Fourteen Black Spots, 1952
Signed with the artist's monogram on one of the sheet metal elements
Hanging mobile: sheet metal, wire and paint
94 x 127 x 68.5 cm
Perls Galleries, New York
Arthur and Anita Kahn, New York (acquired from the above)
J. Davidson, “Calder Invented New Art Form—Mobiles,” Daytona Beach Morning Journal
and Evening News, 29 June 1963, p. 20 (illustrated)
Calder in Connecticut, exhibition catalogue, Wadsworth Atheneum, Hartford, 2000, fig. 140,
p. 122 (illustrated)
Hartford, Wadsworth Atheneum, Alexander Calder: Mobiles / Naum Gabo: Kinetic Constructions and Constructions in Space, October - November 1953, no. 24
St. Moritz, Robilant+Voena, Calder, Fontana, Morandi, 9 February - 9 March 2019
This work is registered in the archives of the Calder Foundation, New York, under application number A07397.
“It is a little hot-jazz tune, unique and ephemeral, like the sky, like the morning. If you missed it, it is lost forever. Valéry said the sea is always beginning over again. One of Calder's objects is like the sea and equally spellbinding: always beginning over again, always new. A passing glance is not enough; you must live with it, be bewitched by it. Then the imagination revels in these pure, interchanging forms, at once free and rule-governed."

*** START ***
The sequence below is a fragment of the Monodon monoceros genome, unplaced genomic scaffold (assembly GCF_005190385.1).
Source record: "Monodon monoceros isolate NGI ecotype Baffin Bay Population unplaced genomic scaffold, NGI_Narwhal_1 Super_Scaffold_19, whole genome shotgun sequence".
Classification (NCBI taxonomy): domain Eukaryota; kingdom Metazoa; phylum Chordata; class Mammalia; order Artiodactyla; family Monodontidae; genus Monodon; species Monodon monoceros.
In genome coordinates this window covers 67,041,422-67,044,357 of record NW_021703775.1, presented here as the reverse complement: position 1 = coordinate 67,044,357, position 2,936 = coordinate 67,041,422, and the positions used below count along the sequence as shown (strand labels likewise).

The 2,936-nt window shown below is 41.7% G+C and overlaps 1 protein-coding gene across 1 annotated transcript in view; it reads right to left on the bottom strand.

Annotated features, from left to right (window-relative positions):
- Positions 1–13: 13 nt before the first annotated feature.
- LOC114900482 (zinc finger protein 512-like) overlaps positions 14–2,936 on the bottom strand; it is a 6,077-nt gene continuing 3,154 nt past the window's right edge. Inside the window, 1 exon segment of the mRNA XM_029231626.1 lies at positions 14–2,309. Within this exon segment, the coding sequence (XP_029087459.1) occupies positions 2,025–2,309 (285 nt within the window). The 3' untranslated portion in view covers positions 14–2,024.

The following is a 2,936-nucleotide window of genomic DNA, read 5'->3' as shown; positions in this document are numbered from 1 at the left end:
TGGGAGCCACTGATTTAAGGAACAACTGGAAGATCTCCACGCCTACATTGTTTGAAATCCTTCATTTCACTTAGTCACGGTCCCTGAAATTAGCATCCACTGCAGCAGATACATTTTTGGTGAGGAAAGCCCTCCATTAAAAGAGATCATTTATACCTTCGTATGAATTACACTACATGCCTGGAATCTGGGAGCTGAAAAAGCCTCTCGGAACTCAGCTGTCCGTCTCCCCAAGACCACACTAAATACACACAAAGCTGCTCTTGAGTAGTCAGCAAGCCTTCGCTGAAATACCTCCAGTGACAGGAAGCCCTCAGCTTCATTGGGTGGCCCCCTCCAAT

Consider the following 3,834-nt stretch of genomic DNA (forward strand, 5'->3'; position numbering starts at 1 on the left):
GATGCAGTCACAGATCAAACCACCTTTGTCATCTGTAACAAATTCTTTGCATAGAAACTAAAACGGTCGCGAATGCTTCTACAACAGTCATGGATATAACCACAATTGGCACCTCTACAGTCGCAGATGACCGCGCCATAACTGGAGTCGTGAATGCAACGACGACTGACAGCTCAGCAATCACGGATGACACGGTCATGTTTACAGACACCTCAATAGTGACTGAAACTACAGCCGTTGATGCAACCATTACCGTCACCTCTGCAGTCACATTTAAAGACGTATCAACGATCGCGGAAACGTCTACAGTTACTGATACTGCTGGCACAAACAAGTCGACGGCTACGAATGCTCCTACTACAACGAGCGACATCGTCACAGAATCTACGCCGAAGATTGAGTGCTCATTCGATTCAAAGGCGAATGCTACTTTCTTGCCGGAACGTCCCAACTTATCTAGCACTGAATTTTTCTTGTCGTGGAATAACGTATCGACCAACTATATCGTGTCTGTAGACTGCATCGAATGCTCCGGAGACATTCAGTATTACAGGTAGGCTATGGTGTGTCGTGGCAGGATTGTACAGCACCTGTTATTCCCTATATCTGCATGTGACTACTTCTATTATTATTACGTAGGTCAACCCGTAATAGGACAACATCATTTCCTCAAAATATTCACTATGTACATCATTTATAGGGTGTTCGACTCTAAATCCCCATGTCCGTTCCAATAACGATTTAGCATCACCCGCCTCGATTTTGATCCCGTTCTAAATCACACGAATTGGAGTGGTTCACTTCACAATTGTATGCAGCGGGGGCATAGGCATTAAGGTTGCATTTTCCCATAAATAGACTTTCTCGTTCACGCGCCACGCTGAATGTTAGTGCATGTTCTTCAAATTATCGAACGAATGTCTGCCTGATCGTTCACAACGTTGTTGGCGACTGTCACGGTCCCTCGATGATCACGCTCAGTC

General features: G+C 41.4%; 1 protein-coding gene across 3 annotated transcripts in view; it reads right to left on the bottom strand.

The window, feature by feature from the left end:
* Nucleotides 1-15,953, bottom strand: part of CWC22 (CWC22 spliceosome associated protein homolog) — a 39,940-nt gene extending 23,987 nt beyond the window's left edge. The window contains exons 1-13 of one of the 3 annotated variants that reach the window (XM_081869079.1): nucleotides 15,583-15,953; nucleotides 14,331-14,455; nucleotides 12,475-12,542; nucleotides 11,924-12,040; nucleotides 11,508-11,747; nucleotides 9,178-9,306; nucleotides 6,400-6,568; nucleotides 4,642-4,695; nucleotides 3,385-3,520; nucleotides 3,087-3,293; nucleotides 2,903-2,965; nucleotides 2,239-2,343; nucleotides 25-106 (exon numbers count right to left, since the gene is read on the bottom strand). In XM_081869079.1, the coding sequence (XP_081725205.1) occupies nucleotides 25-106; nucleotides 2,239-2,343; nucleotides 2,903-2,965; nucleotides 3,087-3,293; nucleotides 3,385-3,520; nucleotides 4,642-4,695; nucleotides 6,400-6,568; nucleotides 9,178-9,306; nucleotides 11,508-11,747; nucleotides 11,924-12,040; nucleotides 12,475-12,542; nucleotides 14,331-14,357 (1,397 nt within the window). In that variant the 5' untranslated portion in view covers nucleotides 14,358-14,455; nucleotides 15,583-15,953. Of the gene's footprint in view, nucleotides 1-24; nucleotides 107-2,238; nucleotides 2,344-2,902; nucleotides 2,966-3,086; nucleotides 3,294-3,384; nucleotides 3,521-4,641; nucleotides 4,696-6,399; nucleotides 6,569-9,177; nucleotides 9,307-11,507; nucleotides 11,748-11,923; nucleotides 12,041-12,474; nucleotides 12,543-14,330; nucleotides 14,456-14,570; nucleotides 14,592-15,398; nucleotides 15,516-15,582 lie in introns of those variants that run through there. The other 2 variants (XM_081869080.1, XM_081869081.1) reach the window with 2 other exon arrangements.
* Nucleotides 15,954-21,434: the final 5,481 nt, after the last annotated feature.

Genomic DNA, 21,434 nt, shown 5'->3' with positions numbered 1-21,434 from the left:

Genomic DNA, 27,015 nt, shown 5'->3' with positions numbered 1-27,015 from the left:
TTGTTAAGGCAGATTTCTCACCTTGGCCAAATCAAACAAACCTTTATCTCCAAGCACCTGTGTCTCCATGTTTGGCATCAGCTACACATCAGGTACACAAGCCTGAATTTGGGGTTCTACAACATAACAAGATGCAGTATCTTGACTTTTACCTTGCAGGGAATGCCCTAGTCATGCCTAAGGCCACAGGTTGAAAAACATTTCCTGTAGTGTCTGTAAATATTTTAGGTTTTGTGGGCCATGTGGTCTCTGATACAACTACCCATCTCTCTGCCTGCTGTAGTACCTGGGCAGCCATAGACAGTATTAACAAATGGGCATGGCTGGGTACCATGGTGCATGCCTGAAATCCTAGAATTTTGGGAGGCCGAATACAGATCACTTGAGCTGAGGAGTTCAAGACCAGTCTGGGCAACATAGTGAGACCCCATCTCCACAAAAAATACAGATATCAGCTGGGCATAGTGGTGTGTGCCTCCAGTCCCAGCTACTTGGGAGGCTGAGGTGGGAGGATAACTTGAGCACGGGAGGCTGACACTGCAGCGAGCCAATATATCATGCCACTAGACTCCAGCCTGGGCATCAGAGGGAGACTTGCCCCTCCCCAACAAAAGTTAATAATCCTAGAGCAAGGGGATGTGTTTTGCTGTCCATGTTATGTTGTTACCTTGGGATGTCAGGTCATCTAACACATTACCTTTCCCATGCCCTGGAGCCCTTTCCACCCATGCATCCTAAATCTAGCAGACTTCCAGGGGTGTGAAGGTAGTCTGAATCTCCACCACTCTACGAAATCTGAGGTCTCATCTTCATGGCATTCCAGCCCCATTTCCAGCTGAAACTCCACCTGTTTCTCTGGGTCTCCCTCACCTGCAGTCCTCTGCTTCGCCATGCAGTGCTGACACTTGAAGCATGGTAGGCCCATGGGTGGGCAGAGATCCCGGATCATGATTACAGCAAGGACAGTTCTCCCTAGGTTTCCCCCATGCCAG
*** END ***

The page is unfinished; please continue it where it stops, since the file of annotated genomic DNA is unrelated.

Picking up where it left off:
(Jean-Paul Sartre, "Les Mobiles de Calder," in Exh. Cat., Paris, Galerie Louis Carré, Alexander Calder: Mobiles, Stabiles, Constellations, 1946, pp. 9 - 19, translation by Chris Turner, The Aftermath of War: Jean-Paul Sartre, Calcutta, 2008)
Fourteen Black Spots is a significant example of Alexander Calder’s artistic investigations. Built in 1952, the hanging mobile consists of a delicately balanced system of black metal elements suspended from the ceiling and supported by a wire structure. The mobile comes to life with the slightest breath of air, thus setting a whole mechanism in motion. Not only does it play with space, but it is also in dialogue with time. As the mobile moves constantly, it changes its positions. The appearance of the sculpture is therefore ephemeral and goes beyond the control of its creator.
Calder is primarily known for changing our idea of sculpture and as a pioneer of Kinetic art. The artist paved the way for a new type of art that Marcel Duchamp characterized as ‘mobile’ in 1931. The artist’s creations are free from the restraints of immobility and inhabit the space they are surrounded by. It is through his works that Calder testifies his (but more generally the avant-gardes’) fascination with dynamism and motion. The artist began making mobiles in the early 1930s after he had moved to Paris and was looking for a suitable way of translating the Modernists’ abstraction in painting into three-dimensional space. It was a visit to Piet Mondrian’s studio that inspired the young American; he was resolute to apply the same geometric abstraction to sculpture. After that fortunate encounter, Calder began to realize his spatial compositions, of which the present work is a remarkable example.
Calder came from a family of established artists, however he graduated in 1922 in mechanical engineering, only later did he study painting at the Art Students League of New York. This double disposition - the rigorous training as engineer on one side and the vocation towards art on the other – is reflected in his mobiles and the work in question here illustrates it perfectly. His hanging mobiles are a combination of his excellent technical skills and his imaginative genius.